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Incorporating Renewable Energy in Electricity Grids

Learn how to manage high shares of variable renewable electricity sources to achieve cost-effective and reliable electricity supplies
Incorporating Renewable Energy in Electricity Grids

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Starts Sep 17
Ends Dec 31
Estimated 6 weeks
2–5 hours per week
Self-paced
Progress at your own speed
Free
Optional upgrade available

About this course

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Wind turbines and solar panels are likely to play a critical role in achieving a low-carbon power sector that helps address climate change and local pollution, resulting from fossil fuel power generation. Because wind and solar power output is weather-dependent, it is variable in nature and somewhat more uncertain than output from conventional fossil fuel generators. It is therefore important to consider how to manage high penetrations of solar and wind so as to maintain electricity system reliability.

This introductory course, delivered by Ieading academics from Imperial College London, with technical input and contributions from the National Energy Renewable Lab (Golden, Colorado), will discuss what challenges variable output renewables pose to the achievability of a reliable, stable electricity system, how these challenges can be addressed and at what costs. Its overall objective is to demonstrate that there is already a range of established technologies, policies and operating procedures to achieve a flexible, stable, reliable electricity system with a high penetration of renewables such as wind and solar.

The course uses a variety of country and context-specific examples to demonstrate the concepts. Policy makers, regulators, grid operators and investors in renewable electricity will benefit from a solid understanding of these considerations, thereby helping them drive forward the development of a fit-for-purpose clean power system in their own regional context.

At a glance

  • Language: English
  • Video Transcript: English
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What you'll learn

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  • Explain how electricity systems have traditionally operated with baseload and load-following conventional generators
  • Introduce and explain the basic operational characteristics of the main types of electricity generation technologies, including fossil fuel, nuclear and renewables
  • Describe how electricity system operations change when there are increasing penetrations of variable renewables
  • Discuss the technologies, measures and operating practices at our disposal to cost-effectively incorporate and manage high penetrations of variable renewables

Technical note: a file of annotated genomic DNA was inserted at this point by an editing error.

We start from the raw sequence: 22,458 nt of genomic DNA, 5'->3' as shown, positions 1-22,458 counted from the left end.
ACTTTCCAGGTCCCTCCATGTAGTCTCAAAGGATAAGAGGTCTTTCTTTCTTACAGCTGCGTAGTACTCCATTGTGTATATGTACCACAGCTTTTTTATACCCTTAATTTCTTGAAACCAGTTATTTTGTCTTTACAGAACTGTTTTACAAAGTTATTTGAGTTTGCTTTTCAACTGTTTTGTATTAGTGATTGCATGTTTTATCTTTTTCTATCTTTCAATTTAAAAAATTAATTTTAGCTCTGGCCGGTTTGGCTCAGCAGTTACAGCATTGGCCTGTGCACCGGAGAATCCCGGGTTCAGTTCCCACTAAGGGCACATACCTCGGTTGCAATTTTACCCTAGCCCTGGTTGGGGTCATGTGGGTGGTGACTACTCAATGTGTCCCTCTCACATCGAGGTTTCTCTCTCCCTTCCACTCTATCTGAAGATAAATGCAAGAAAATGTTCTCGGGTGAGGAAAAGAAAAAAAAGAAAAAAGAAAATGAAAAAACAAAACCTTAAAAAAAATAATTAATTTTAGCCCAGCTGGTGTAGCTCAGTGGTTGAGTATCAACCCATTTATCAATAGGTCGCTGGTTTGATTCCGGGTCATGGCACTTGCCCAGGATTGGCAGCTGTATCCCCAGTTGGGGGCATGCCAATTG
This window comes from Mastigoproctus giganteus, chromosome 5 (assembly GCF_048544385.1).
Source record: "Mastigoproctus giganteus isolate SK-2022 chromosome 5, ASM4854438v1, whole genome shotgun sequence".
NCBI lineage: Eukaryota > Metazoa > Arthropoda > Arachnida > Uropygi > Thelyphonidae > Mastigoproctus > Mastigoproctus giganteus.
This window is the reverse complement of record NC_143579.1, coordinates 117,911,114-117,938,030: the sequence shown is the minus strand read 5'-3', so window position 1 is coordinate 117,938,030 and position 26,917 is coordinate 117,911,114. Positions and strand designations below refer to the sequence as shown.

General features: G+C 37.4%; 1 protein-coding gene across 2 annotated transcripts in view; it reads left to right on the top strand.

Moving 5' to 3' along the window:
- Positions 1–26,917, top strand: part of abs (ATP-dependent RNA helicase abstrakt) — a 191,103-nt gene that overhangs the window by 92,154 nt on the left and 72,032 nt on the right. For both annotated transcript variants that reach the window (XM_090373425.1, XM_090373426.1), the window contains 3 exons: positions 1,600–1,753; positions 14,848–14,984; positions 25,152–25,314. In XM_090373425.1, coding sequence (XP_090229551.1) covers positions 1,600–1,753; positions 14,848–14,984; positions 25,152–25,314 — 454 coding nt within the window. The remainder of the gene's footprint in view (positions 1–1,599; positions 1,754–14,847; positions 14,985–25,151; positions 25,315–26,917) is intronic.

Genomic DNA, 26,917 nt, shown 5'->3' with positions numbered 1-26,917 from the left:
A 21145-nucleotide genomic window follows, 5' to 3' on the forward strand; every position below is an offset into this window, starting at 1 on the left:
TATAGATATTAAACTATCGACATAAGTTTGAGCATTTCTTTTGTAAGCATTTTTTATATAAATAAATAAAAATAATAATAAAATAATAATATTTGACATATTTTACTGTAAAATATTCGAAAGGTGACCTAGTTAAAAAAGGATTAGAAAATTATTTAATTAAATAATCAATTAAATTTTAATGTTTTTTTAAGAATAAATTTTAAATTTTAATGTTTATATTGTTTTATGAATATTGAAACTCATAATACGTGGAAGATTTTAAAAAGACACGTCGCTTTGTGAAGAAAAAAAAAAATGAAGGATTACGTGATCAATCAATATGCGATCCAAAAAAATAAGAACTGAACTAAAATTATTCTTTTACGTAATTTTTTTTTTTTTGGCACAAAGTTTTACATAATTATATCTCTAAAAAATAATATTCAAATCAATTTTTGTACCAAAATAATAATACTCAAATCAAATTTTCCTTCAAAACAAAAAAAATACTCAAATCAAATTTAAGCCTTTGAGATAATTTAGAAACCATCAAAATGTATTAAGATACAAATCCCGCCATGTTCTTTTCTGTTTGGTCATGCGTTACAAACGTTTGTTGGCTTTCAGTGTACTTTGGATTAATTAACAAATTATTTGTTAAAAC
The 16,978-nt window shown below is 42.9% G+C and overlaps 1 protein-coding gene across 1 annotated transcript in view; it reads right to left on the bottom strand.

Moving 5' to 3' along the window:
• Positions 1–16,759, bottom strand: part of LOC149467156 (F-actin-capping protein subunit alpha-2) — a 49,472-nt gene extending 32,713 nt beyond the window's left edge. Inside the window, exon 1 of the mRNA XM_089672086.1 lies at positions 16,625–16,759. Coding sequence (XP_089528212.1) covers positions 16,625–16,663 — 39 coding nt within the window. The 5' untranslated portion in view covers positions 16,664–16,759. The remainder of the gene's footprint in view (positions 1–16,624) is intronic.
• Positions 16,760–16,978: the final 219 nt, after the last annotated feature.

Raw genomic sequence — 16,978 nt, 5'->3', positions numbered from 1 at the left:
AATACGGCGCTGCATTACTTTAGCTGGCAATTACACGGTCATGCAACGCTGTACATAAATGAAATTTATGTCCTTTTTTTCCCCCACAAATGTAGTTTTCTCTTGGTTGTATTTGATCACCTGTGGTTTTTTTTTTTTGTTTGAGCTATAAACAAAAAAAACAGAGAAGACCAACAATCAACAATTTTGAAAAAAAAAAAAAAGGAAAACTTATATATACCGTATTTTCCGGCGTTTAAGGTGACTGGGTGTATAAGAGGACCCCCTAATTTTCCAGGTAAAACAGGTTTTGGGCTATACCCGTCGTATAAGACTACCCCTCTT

• Consider how the operation of electricity systems may change in the future, with changes in electricity demand patterns and the emergence of new technologies
  • Understand how different countries are managing the integration of variable renewables into their electricity systems.
  1. How do electricity systems work? An introduction
  2. How do different types of electricity generation technology work?
  3. How are electricity systems affected by increased penetrations of variable renewables?
  4. Options for managing increased penetrations of variable renewables
  5. What might the future hold?
  6. Policies and incentives to overcome barriers

About the instructors

More about this course

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This course is the third in a series of courses offered as part of the Clean Power Hub. The first course, ‘Why Move Towards Cleaner Power’, explores the many advantages and opportunities of shifting to a low-carbon power system, and is useful to those new to the sector as well as those wishing to expand their knowledge. The second course, ‘Creating a Pro-Renewables Environment’, explores the different policies, incentives and measures to help develop and deploy renewable energy in the electricity sector, and offers a practical grounding for those working towards this. This third course, ‘Incorporating Renewable Energy in Electricity Grids', explores the technologies and measures that can help to successfully integrate variable output renewables such as wind and solar into electricity systems, including a variety of case studies. The courses can be taken one after another, or equally you can select the one most appropriate to your existing knowledge and your desired learning outcomes.

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